When a vehicle carrying forest produce is seized for not having a valid permit, the seizure of the vehicle and the timber cannot be governed by Section 100 CrPC and the authorities are not required to follow the procedure as per this section which only applies for open places. Instead, the provisions of specific legislations like the Forest Act shall be applied. This was decided in the case of Premananda Saha and Ors. Vs. State of West Bengal and Ors. [WPA No. 8856 of 2020 and WPA No. 8852 of 2020} in the High Court of Calcutta by Hon’ble judge Sabyasachi Bhattacharyya.
The petitioner in the first petition, runs a timber business and was transporting his products on a vehicle owned by Satyendra Singh, the second petitioner. The authorities seized the products, along with the vehicle, on the allegation that the vehicle was carrying forest products without appropriate permit. A notice was issued to the petitioners and after hearing them, the Authorized officers passed an order for confiscation of the vehicle along with the timber. Upon an appeal being preferred before the appellate authority, the order of respondent was affirmed. Challenging the said orders, the present writ petitions have been preferred by the owners of the vehicle and the timber respectively.
The counsel for the petitioners argued that the products, along with the vehicle, were seized in contravention of Rule 8 of the West Bengal Forest-Produce Transit Rules, 1959 and Section 100 of the Code of Criminal Procedure, 1973. It was also alleged that no copy of the seizure list was handed over to the owner or driver in accordance with law. For this reliance was placed on Minati Paul vs. State of West Bengal, [2005 (4) CHN 565] where it was held that “The expression ‘may’ occurring under Section 59D(2) of the Indian Forest Act, 1927,is to be interpreted as discretionary and not mandatory and for the purpose of securing justice, the vehicle may be released by imposition of fine in lieu of confiscation thereof in suitable cases”.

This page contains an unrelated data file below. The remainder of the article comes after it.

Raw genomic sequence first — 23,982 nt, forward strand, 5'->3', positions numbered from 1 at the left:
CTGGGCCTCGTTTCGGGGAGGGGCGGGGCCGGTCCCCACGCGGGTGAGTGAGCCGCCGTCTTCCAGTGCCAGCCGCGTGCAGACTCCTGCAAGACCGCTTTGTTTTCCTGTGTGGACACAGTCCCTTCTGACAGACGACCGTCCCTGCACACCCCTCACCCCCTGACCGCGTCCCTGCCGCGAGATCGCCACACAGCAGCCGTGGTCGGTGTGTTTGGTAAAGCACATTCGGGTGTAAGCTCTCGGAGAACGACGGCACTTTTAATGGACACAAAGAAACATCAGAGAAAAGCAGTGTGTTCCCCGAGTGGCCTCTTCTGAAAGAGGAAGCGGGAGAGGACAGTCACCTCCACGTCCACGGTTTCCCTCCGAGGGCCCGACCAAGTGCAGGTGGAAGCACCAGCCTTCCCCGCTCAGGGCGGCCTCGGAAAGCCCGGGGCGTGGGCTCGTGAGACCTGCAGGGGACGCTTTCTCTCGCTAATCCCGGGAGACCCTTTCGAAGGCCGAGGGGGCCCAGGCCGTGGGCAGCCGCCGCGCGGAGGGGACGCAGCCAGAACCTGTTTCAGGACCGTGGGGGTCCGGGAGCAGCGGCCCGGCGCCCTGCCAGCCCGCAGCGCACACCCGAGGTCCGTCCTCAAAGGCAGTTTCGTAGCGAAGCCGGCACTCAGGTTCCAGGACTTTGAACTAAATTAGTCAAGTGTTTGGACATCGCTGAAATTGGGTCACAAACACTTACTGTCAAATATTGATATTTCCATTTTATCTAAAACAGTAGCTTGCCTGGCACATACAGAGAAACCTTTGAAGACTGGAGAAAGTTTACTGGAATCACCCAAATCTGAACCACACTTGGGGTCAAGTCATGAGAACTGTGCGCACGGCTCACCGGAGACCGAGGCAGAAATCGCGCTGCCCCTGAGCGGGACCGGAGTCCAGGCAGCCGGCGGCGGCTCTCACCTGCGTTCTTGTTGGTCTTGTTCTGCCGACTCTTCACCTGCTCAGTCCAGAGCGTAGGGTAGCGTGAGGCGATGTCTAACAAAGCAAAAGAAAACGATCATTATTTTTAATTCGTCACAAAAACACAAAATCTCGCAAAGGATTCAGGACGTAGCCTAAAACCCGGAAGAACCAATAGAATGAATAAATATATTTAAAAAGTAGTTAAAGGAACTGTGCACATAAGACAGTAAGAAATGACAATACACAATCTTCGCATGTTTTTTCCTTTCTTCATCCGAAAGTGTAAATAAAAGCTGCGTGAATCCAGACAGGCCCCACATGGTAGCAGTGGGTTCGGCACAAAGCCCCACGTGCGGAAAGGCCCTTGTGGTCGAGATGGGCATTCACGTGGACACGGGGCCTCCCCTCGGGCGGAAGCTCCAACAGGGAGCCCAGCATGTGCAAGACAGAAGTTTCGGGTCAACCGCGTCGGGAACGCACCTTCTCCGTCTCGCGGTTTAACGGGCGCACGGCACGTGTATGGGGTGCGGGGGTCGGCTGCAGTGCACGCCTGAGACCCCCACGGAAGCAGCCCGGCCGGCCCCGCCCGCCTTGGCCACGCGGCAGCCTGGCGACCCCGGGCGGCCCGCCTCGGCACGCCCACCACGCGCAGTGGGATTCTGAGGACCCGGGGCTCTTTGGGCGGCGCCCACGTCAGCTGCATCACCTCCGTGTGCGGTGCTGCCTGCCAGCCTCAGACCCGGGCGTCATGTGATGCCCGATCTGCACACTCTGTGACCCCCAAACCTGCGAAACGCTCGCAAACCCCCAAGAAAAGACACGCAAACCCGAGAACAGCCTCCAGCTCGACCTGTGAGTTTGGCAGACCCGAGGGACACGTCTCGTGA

The counsel appearing for the respondent-authorities in both the matters argued that a notice was duly given to the owner, as contemplated under Section 59B of the 1927 Act before confiscation. Such notice contained the requisite particulars. Moreover, the seizure list was sent to the appropriate authority thereafter in compliance with law. As such, Section 52 of the 1927 Act was also followed.
The court found the seizure by the authorities to be well-reasoned and in compliance with the law. It stated “Section 100 of the Code of Criminal Procedure has no application in the present case. The instant seizure was made under the provisions of the 1927 Act. Section 100 of the Code provides for search or inspection under the relevant chapter, that is, Chapter-VII of the Code, and pertains to closed places. Not only was the present seizure made in an open area, the same was conducted under a special statute, being the 1927 Act, and not Chapter-VII of the Code, which relates to general procedure of production and search in respect of persons to whom summons or an order under Section 91 or a requisition under Section 92(1) of the Code was addressed”.